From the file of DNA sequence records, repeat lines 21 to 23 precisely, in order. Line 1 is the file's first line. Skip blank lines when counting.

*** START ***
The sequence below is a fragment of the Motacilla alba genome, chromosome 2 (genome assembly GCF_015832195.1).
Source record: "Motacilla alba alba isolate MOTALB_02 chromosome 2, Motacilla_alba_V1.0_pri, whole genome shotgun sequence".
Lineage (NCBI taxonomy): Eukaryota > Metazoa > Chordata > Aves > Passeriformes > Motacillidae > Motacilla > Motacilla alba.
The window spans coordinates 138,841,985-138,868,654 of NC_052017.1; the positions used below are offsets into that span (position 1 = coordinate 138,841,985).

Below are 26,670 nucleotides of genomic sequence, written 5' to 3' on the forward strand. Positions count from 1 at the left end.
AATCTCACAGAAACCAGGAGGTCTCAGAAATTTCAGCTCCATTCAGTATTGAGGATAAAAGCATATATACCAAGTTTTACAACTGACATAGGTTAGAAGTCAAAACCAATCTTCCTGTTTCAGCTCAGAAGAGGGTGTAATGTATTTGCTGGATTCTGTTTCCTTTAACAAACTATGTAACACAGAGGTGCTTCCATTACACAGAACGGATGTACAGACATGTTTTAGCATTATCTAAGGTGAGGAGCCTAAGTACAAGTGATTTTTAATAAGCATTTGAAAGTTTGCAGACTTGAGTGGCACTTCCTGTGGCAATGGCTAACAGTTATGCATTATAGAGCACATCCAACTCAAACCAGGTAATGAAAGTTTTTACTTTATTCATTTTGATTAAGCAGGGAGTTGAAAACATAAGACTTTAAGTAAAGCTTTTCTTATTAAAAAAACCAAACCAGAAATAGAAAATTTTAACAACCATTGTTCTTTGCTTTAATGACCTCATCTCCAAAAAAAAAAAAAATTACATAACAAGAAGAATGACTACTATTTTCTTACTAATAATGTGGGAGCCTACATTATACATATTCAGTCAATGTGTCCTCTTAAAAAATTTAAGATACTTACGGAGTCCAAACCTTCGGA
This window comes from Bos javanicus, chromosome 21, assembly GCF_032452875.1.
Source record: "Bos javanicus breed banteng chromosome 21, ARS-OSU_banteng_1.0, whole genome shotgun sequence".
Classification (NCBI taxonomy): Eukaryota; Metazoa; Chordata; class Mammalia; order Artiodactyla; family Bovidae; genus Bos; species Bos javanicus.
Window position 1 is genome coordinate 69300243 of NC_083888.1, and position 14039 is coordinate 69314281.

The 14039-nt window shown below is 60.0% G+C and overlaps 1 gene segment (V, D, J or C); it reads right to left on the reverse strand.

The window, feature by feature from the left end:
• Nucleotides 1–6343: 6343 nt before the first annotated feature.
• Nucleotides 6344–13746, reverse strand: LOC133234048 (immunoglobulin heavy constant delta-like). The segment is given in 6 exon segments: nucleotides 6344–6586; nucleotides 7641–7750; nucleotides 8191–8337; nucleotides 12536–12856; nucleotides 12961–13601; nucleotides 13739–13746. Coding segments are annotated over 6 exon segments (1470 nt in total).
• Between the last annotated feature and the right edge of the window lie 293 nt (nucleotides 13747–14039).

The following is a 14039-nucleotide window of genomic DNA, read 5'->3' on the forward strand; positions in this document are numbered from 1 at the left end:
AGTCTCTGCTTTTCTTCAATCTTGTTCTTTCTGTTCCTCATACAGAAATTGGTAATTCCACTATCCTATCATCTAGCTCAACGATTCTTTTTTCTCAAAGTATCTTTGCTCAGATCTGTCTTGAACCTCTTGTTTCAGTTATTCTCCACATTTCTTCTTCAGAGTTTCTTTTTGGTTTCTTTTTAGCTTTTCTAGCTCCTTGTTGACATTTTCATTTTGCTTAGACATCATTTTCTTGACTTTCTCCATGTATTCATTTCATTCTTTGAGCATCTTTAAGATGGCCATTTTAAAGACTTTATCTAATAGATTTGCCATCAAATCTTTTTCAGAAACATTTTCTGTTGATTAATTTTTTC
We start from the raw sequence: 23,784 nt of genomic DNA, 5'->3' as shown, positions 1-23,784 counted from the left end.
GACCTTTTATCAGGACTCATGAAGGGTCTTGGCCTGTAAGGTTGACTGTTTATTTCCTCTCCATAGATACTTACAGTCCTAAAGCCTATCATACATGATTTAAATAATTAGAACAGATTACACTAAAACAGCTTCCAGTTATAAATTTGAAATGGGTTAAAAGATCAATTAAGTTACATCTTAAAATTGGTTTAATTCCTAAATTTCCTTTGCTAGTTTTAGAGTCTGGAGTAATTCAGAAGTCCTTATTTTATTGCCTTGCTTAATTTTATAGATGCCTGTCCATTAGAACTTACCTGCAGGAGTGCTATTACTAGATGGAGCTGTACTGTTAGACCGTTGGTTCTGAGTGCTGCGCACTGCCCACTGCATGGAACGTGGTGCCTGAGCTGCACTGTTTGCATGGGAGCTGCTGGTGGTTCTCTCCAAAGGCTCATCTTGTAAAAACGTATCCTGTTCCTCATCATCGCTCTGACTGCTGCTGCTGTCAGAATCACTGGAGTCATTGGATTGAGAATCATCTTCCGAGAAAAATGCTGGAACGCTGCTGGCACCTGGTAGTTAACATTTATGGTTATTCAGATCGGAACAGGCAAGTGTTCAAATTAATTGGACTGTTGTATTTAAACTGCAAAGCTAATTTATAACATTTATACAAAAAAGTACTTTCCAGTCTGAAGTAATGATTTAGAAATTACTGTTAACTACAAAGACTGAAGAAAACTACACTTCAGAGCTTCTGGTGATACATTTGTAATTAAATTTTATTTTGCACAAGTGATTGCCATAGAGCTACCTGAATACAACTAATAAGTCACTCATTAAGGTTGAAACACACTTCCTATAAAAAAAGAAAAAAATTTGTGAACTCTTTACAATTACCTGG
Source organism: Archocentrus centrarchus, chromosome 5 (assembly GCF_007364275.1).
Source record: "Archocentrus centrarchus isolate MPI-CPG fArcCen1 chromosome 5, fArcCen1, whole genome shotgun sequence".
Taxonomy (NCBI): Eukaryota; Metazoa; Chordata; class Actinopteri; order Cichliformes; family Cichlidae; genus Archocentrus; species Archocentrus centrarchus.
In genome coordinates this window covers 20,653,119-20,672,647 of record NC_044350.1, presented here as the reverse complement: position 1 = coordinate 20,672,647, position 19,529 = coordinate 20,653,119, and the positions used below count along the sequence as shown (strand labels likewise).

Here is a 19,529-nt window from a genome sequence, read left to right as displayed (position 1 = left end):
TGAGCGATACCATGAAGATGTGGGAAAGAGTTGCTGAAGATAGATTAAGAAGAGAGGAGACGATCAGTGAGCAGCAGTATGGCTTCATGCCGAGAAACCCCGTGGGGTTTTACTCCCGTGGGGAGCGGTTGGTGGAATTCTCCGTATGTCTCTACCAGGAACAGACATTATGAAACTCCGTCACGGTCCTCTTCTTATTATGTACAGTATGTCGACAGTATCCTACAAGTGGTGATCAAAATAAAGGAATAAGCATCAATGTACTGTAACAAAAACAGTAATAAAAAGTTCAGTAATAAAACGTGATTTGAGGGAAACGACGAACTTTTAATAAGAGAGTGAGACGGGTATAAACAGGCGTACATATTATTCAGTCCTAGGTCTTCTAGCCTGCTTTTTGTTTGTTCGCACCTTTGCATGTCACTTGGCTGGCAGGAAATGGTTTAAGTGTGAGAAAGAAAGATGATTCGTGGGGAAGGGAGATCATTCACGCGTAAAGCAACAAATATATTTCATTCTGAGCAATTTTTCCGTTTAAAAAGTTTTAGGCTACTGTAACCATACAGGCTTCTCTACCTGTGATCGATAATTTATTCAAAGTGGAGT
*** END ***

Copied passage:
Source record: "Archocentrus centrarchus isolate MPI-CPG fArcCen1 chromosome 5, fArcCen1, whole genome shotgun sequence".
Taxonomy (NCBI): Eukaryota; Metazoa; Chordata; class Actinopteri; order Cichliformes; family Cichlidae; genus Archocentrus; species Archocentrus centrarchus.
In genome coordinates this window covers 20,653,119-20,672,647 of record NC_044350.1, presented here as the reverse complement: position 1 = coordinate 20,672,647, position 19,529 = coordinate 20,653,119, and the positions used below count along the sequence as shown (strand labels likewise).